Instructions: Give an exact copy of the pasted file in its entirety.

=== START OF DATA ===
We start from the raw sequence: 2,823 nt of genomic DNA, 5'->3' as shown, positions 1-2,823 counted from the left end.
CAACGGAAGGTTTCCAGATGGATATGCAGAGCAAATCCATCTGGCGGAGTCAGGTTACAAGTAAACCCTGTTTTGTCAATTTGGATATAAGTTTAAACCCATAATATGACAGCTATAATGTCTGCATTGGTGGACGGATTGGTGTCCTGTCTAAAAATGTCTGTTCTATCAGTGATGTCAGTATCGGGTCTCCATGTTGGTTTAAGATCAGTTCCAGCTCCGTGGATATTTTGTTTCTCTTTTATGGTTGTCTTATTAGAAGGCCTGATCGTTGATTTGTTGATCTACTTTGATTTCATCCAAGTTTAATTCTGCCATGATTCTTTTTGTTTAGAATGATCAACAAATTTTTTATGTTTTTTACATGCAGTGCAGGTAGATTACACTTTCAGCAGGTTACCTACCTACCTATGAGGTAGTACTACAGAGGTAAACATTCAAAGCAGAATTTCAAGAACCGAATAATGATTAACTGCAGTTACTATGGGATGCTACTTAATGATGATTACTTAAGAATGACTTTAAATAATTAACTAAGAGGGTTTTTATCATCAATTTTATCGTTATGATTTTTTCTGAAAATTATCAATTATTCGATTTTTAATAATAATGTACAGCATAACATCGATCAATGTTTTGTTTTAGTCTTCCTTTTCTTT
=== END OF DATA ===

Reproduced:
We start from the raw sequence: 2,823 nt of genomic DNA, 5'->3' as shown, positions 1-2,823 counted from the left end.
CAACGGAAGGTTTCCAGATGGATATGCAGAGCAAATCCATCTGGCGGAGTCAGGTTACAAGTAAACCCTGTTTTGTCAATTTGGATATAAGTTTAAACCCATAATATGACAGCTATAATGTCTGCATTGGTGGACGGATTGGTGTCCTGTCTAAAAATGTCTGTTCTATCAGTGATGTCAGTATCGGGTCTCCATGTTGGTTTAAGATCAGTTCCAGCTCCGTGGATATTTTGTTTCTCTTTTATGGTTGTCTTATTAGAAGGCCTGATCGTTGATTTGTTGATCTACTTTGATTTCATCCAAGTTTAATTCTGCCATGATTCTTTTTGTTTAGAATGATCAACAAATTTTTTATGTTTTTTACATGCAGTGCAGGTAGATTACACTTTCAGCAGGTTACCTACCTACCTATGAGGTAGTACTACAGAGGTAAACATTCAAAGCAGAATTTCAAGAACCGAATAATGATTAACTGCAGTTACTATGGGATGCTACTTAATGATGATTACTTAAGAATGACTTTAAATAATTAACTAAGAGGGTTTTTATCATCAATTTTATCGTTATGATTTTTTCTGAAAATTATCAATTATTCGATTTTTAATAATAATGTACAGCATAACATCGATCAATGTTTTGTTTTAGTCTTCCTTTTCTTT